A Wall Street RevoltBook - 2014
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Then came the so-called flash crash. At 2:45 on May 6, 2010, for no obvious reason, the market fell six hundred points in a few minutes. A few minutes later, like a drunk trying to pretend he hadn’t just knocked over the fishbowl and killed the pet goldfish, it bounced right back up to where it was before. If you weren’t watching closely you could have missed the entire event—unless, of course, you had placed orders in the market to buy or sell certain stocks. Shares of Procter & Gamble, for instance, traded as low as a penny and as high as $100,000.
Dark pools were another rogue spawn of the new financial marketplace. Private stock exchanges, run by the big brokers, they were not required to reveal to the public what happened inside them. They reported any trade they executed, but they did so with sufficient delay that it was impossible to know exactly what was happening in the broader market at the moment the trade occurred.
You place an order for a stock, say, Microsoft. That order goes to something called the BATS exchange, at which point high-frequency traders pick up on your order and then race to the exchange with an order for Microsoft faster than you can get there. They buy Microsoft and bring it back to you at an inflated price ....
The U.S. stock market now trades inside black boxes, in heavily guarded buildings in New Jersey and Chicago.
Someone out there was using the fact that stock market orders arrived at different times at different exchanges to front-run orders from one market to another.
In March 2012 the BATS exchange had to pull its own initial public offering because of “technical errors.” The next month, the New York Stock Exchange canceled a bunch of trades by mistake because of a “technical glitch.” In May, Nasdaq bungled ...
That was just a sampling from a single year of what were usually described as “technical glitches” in the new, automated U.S. stock markets: Collectively, they had experienced twice as many outages in the two years after the flash crash as in the previous ten.
Before the flash crash, 67 percent of U.S. households owned stocks; by the end of 2013, only 52 percent did: The fantastic post-crisis bull market was noteworthy for how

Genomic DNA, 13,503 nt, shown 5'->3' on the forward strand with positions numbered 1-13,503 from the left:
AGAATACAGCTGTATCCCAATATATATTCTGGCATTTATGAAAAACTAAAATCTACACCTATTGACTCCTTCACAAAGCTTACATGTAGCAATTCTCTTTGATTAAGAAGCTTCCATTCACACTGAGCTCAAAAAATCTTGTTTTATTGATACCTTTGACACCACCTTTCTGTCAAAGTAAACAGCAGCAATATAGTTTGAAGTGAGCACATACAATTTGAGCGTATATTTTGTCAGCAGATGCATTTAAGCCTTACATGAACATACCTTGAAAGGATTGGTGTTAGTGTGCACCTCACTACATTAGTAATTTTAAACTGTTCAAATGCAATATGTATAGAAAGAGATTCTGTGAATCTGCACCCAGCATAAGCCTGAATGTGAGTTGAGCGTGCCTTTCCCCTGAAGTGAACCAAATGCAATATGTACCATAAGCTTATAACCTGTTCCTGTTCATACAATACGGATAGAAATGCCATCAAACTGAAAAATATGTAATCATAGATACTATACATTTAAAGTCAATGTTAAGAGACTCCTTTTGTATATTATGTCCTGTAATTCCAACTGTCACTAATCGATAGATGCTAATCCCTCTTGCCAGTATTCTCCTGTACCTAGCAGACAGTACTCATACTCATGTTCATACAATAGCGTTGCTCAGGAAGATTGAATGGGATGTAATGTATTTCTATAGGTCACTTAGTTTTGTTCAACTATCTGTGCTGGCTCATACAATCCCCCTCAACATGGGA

many Americans elected not to participate in it. It wasn’t hard to see why their confidence in financial markets had collapsed. As the U.S. stock market had grown less comprehensible, it had also become more sensationally erratic....
The price volatility within each trading day in the U.S. stock market between 2010 and 2013 was nearly 40 percent higher than the volatility between 2004 and 2006, for instance. There were days in 2011 in which volatility was higher than in the most volatile days of the dot-com bubble.
Part 1 of 2 on comples order types: The new order types that accompanied the explosion of high-frequency trading were nothing like them, either in detail or spirit. When, in the summer of 2012, the Puzzle Masters gathered with Brad and Don and Ronan and Rob and Schwall in a room to think about them, there were maybe one hundred fifty different order types. What purpose did each serve? How might each be used? The New York Stock Exchange had created an order type that ensured that the trader who used it would trade only if the order on the other side of his was smaller than his own order; the purpose seemed to be to prevent a high-frequency trader from buying a small number of shares from an investor who was about to crush the market with a huge sale.
Part 2 of 2 complex stock order types: Direct Edge created an order type that, for even more complicated reasons, allowed the high-frequency trading firm to withdraw 50 percent of its order the instant someone tried to act on it. All of the exchanges offered something called a Post-Only order. A Post-Only order to buy 100 shares of Procter & Gamble at $80 a share says, “I want to buy a hundred shares of Procter & Gamble at eighty dollars a share, but only if I am on the passive side of the trade, where I can collect a rebate from the exchange.” As if that weren’t squirrely enough, the Post-Only order type now had many even more dubious permutations. The Hide Not Slide order, for instance. With a Hide Not Slide order, a high-frequency trader—for who else could or would use such a thing?—would say, for example, “I want to buy a hundred shares of P&G at a limit of eighty dollars and three cents a share, Post-Only, Hide Not Slide.”
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